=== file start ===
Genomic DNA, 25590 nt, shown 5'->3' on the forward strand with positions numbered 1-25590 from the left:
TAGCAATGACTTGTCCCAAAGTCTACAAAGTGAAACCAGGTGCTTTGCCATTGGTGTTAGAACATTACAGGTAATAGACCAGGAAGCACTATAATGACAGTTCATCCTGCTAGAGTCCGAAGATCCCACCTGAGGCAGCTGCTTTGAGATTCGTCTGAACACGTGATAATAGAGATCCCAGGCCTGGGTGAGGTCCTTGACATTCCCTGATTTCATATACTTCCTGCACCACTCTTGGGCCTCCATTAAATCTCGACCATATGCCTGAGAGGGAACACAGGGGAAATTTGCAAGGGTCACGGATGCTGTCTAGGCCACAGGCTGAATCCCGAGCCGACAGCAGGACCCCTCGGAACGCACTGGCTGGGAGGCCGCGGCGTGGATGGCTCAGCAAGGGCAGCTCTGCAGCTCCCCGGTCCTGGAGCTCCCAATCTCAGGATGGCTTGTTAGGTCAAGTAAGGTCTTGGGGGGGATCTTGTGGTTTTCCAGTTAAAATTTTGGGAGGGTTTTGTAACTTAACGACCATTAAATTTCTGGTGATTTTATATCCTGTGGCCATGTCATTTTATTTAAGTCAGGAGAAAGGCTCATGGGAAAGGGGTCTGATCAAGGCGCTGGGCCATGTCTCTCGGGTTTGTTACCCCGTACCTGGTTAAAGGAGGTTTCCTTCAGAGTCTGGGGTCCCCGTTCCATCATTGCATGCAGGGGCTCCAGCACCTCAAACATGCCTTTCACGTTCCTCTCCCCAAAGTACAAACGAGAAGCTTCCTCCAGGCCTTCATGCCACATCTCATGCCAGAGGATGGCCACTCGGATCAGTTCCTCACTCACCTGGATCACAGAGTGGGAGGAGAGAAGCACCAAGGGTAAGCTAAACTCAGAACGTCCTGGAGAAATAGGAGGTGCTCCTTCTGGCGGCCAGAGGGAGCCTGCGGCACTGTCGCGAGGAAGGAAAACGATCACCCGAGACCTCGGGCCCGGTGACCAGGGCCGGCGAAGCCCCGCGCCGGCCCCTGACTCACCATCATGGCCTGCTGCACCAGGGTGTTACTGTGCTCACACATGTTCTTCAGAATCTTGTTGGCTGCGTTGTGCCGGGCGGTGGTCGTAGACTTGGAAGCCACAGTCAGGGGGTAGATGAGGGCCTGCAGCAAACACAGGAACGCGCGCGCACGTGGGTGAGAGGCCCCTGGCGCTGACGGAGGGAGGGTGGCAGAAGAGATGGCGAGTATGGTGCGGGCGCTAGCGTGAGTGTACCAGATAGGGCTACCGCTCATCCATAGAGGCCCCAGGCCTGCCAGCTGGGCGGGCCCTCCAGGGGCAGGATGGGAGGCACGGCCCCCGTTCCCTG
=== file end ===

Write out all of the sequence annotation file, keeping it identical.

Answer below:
Genomic DNA, 25590 nt, shown 5'->3' on the forward strand with positions numbered 1-25590 from the left:
TAGCAATGACTTGTCCCAAAGTCTACAAAGTGAAACCAGGTGCTTTGCCATTGGTGTTAGAACATTACAGGTAATAGACCAGGAAGCACTATAATGACAGTTCATCCTGCTAGAGTCCGAAGATCCCACCTGAGGCAGCTGCTTTGAGATTCGTCTGAACACGTGATAATAGAGATCCCAGGCCTGGGTGAGGTCCTTGACATTCCCTGATTTCATATACTTCCTGCACCACTCTTGGGCCTCCATTAAATCTCGACCATATGCCTGAGAGGGAACACAGGGGAAATTTGCAAGGGTCACGGATGCTGTCTAGGCCACAGGCTGAATCCCGAGCCGACAGCAGGACCCCTCGGAACGCACTGGCTGGGAGGCCGCGGCGTGGATGGCTCAGCAAGGGCAGCTCTGCAGCTCCCCGGTCCTGGAGCTCCCAATCTCAGGATGGCTTGTTAGGTCAAGTAAGGTCTTGGGGGGGATCTTGTGGTTTTCCAGTTAAAATTTTGGGAGGGTTTTGTAACTTAACGACCATTAAATTTCTGGTGATTTTATATCCTGTGGCCATGTCATTTTATTTAAGTCAGGAGAAAGGCTCATGGGAAAGGGGTCTGATCAAGGCGCTGGGCCATGTCTCTCGGGTTTGTTACCCCGTACCTGGTTAAAGGAGGTTTCCTTCAGAGTCTGGGGTCCCCGTTCCATCATTGCATGCAGGGGCTCCAGCACCTCAAACATGCCTTTCACGTTCCTCTCCCCAAAGTACAAACGAGAAGCTTCCTCCAGGCCTTCATGCCACATCTCATGCCAGAGGATGGCCACTCGGATCAGTTCCTCACTCACCTGGATCACAGAGTGGGAGGAGAGAAGCACCAAGGGTAAGCTAAACTCAGAACGTCCTGGAGAAATAGGAGGTGCTCCTTCTGGCGGCCAGAGGGAGCCTGCGGCACTGTCGCGAGGAAGGAAAACGATCACCCGAGACCTCGGGCCCGGTGACCAGGGCCGGCGAAGCCCCGCGCCGGCCCCTGACTCACCATCATGGCCTGCTGCACCAGGGTGTTACTGTGCTCACACATGTTCTTCAGAATCTTGTTGGCTGCGTTGTGCCGGGCGGTGGTCGTAGACTTGGAAGCCACAGTCAGGGGGTAGATGAGGGCCTGCAGCAAACACAGGAACGCGCGCGCACGTGGGTGAGAGGCCCCTGGCGCTGACGGAGGGAGGGTGGCAGAAGAGATGGCGAGTATGGTGCGGGCGCTAGCGTGAGTGTACCAGATAGGGCTACCGCTCATCCATAGAGGCCCCAGGCCTGCCAGCTGGGCGGGCCCTCCAGGGGCAGGATGGGAGGCACGGCCCCCGTTCCCTG